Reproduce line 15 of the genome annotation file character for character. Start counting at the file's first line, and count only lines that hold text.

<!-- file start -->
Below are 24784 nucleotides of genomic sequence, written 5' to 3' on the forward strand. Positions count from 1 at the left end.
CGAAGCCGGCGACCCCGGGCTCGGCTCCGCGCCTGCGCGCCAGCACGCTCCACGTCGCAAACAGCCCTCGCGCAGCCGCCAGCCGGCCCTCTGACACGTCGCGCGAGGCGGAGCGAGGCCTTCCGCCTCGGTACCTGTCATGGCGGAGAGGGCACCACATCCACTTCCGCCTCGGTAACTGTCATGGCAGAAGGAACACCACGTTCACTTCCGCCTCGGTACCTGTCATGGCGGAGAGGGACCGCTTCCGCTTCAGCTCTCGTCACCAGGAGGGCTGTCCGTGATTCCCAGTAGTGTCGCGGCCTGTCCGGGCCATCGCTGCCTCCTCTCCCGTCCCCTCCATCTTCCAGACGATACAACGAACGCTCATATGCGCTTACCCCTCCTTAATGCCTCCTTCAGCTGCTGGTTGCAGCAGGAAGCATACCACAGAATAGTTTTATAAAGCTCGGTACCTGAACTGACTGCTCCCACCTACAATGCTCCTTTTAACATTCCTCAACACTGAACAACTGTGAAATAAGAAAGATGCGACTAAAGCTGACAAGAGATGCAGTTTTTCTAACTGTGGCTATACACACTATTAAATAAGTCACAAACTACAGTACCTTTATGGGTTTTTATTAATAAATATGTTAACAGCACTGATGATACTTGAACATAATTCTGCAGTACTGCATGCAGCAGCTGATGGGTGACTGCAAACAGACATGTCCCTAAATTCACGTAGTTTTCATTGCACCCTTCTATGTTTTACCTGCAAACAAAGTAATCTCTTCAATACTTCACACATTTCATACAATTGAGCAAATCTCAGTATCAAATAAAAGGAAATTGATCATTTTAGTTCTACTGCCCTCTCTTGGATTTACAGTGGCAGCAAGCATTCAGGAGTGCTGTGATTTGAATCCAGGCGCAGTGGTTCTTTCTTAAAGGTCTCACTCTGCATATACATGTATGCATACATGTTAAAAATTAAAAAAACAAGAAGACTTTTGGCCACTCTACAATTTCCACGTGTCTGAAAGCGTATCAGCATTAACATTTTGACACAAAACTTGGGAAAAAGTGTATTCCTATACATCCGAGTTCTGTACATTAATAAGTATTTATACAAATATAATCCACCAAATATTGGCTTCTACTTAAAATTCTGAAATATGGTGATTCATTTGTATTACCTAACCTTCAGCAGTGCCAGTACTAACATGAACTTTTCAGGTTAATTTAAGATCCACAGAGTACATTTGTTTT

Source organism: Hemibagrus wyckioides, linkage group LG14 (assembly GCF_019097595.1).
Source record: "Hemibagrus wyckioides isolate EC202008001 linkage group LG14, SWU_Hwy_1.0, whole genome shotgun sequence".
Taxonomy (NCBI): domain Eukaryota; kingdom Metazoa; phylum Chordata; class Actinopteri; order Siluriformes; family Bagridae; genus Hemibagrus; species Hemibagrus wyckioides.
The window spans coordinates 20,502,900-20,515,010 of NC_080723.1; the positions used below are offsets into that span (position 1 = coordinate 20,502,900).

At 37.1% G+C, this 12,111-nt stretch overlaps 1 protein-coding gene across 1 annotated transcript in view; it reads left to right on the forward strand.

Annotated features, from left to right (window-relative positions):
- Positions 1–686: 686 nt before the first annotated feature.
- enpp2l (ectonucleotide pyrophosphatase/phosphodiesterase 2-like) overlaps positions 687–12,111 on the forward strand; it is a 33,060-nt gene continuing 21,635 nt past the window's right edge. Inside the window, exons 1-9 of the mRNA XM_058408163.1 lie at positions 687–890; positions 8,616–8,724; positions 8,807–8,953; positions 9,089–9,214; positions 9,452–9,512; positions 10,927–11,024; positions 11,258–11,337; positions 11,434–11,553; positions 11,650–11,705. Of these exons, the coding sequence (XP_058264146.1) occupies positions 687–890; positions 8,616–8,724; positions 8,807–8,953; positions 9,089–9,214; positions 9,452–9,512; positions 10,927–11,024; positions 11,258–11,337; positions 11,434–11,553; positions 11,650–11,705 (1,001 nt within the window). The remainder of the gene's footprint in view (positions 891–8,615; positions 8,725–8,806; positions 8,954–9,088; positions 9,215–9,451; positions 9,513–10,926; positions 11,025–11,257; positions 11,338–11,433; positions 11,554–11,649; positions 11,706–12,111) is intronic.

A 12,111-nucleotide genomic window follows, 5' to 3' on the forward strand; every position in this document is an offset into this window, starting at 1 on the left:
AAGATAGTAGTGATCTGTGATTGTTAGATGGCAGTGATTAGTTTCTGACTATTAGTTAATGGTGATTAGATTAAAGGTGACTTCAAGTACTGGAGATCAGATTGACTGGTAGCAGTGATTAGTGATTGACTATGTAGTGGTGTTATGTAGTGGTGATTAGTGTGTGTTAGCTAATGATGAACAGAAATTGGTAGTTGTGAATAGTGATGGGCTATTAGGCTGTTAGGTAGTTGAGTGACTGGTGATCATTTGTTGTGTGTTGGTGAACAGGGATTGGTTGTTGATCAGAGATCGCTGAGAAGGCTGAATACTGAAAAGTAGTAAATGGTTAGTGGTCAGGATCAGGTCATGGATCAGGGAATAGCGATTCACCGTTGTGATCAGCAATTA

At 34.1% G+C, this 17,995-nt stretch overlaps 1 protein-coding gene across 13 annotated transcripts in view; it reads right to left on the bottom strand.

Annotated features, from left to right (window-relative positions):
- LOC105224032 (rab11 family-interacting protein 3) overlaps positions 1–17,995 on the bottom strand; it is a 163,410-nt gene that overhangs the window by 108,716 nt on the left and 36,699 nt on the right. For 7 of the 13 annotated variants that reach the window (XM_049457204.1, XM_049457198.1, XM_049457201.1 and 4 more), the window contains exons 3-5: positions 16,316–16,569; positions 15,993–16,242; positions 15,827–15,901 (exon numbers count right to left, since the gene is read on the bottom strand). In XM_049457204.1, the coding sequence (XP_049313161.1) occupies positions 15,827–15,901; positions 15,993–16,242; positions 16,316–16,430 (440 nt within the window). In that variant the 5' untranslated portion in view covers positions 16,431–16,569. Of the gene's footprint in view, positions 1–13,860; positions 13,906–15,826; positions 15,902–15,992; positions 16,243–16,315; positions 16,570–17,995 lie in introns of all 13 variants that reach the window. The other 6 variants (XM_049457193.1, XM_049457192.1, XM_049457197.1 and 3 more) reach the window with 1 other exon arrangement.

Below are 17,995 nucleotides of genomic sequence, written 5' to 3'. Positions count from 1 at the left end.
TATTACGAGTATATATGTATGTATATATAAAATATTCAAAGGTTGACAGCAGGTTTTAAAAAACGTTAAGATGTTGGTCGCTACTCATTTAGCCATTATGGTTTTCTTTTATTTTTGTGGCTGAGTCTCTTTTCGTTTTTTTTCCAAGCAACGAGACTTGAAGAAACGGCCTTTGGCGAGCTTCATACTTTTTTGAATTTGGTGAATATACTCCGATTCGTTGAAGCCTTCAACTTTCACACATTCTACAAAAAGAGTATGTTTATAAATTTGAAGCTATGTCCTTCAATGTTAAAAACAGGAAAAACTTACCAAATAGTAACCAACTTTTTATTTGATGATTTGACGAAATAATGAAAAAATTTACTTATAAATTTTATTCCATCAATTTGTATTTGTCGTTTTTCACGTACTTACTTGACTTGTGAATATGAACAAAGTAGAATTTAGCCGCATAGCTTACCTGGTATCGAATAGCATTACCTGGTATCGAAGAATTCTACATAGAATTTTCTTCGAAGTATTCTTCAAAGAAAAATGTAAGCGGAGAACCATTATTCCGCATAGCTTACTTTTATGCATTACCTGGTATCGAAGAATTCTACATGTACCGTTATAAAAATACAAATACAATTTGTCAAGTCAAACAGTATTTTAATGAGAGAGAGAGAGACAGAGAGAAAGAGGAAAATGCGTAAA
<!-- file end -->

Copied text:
- LOC105224032 (rab11 family-interacting protein 3) overlaps positions 1–17,995 on the bottom strand; it is a 163,410-nt gene that overhangs the window by 108,716 nt on the left and 36,699 nt on the right. For 7 of the 13 annotated variants that reach the window (XM_049457204.1, XM_049457198.1, XM_049457201.1 and 4 more), the window contains exons 3-5: positions 16,316–16,569; positions 15,993–16,242; positions 15,827–15,901 (exon numbers count right to left, since the gene is read on the bottom strand). In XM_049457204.1, the coding sequence (XP_049313161.1) occupies positions 15,827–15,901; positions 15,993–16,242; positions 16,316–16,430 (440 nt within the window). In that variant the 5' untranslated portion in view covers positions 16,431–16,569. Of the gene's footprint in view, positions 1–13,860; positions 13,906–15,826; positions 15,902–15,992; positions 16,243–16,315; positions 16,570–17,995 lie in introns of all 13 variants that reach the window. The other 6 variants (XM_049457193.1, XM_049457192.1, XM_049457197.1 and 3 more) reach the window with 1 other exon arrangement.